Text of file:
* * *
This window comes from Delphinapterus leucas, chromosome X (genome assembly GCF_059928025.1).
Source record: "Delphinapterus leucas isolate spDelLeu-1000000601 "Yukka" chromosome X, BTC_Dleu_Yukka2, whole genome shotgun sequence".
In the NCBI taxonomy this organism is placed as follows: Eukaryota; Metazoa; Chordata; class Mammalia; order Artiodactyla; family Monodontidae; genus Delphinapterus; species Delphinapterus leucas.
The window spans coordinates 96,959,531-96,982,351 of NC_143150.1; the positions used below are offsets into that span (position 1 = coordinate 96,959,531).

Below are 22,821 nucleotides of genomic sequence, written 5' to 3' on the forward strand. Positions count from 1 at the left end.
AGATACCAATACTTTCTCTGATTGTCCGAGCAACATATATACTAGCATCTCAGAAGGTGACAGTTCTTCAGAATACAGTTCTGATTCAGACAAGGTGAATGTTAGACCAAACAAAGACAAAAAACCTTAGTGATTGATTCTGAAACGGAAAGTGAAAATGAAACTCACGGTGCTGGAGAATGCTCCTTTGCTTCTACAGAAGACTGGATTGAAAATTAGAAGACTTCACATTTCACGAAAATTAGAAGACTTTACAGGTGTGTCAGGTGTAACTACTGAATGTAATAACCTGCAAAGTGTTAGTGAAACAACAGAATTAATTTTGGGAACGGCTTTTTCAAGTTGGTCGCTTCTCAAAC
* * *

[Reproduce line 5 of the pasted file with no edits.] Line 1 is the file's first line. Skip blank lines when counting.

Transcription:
Below are 22,821 nucleotides of genomic sequence, written 5' to 3' on the forward strand. Positions count from 1 at the left end.